Sunday, December 4, 2011

Germany/Austria Trip, Part 4: The Romantic Road

Day 8
On Saturday, September 24, we left Cochem early and caught the 8am train to Wurzburg, a city on the "Romantic Road." It's called the Romantic Road because along the route are a number of Medieval walled cities that are supposed to look, well, romantic. Since we didn't have a car, and the bus sounded like a headache, we decided to just visit the three cities along the Romantic Road that are easily accessibly by train. Wurzburg was our first stop.

We arrived in Wurzburg about 11am. We stowed our backpacks in lockers at the train station and headed out to explore the town. The walk from the train station to the city center took just 10 minutes. Along the way, we picked up sandwiches to go, intending to just walk and eat. But we found that we were still hungry and feeling rather sleepy since we'd missed breakfast (and coffee!) at the B&B. So we found a little cafe and got a cup of coffee and a dessert and just relaxed for a minute. As soon as our energy returned, we continued on seeing Wurzburg.

Wurzburg was surprisingly crowded and felt rather modern - not exactly what I had expected from the Romantic Road. We followed Rick Steves' walking tour, which lead us around the city center, identifying various points of interest along the way. We saw the red Kilian's Cathedral (which Rick Steves says is named for a wandering Irish bishop who preached there).  Then we wandered across the Old Bridge, which is lined with statues of saints and Prince Bishops from Wurzburg's past. From the bridge, we caught a glimpse of the Marienberg Fortress - a 13th-century fortified hilltop retreat.
We saw the red Kilian's Cathedral (which Rick Steves says is named for a wandering Irish bishop who preached there).
Then we wandered across the Old Bridge, which is lined with statues of saints and Prince Bishops from Wurzburg's past. From the bridge, we caught a glimpse of the Marienberg Fortress - a 13th-century fortified hilltop retreat.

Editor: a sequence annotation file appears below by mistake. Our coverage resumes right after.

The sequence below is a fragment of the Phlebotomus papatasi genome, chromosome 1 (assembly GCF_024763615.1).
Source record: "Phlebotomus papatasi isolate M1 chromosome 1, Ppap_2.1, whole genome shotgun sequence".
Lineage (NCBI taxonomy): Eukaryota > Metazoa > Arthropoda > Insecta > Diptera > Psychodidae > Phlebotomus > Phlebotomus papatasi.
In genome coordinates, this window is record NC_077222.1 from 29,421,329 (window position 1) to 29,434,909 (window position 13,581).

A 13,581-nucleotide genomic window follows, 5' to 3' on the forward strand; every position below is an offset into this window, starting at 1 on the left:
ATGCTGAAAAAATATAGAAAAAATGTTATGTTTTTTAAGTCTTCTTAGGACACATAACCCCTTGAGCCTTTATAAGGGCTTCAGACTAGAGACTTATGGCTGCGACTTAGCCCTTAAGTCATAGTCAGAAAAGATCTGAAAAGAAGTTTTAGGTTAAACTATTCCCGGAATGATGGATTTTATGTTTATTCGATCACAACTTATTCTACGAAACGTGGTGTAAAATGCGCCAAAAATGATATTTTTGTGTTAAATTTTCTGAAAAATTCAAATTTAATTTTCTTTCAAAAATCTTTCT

Then we toured the Residenz- a palace dating back to 1720 which was home to Wurzburg's "Prince Bishop" - a man with both political and religious power. Today, the middle section is open for tours and furnished in its original style. The rest is used as city administration offices and a university. Incredibly, much of the Residenz had to be completely rebuilt and restored after it was destroyed in a fire during WWII.
The Residenz was a spectacular palace! When you enter the main doors, the first thing you see is an enormous fresco on the ceiling with scenes depicting each of the continents as they thought of them back then (except Australia). The artists got their ideas of what exotic animals they'd never seen looked like from books, so some of them were pretty humorous. Our guided tour took us through a number of elaborately decorated rooms. Many had incredibly intricate details made of stucco - some all white, some gilded. Other rooms had paintings on the ceiling. The hall of mirrors was probably the most impressive. Every wall was covered in mirror pieces, together with gold and other artwork.
Since the other main attraction in Wurzburg, a large church, was closed for renovations, we departed Wurzburg after touring the Residenz. We walked back to the train station, picked up our bags, and continued our journey down the Romantic Road by train. Our next stop (where we'd be spending the night) was Rothenburg ob der Tauber.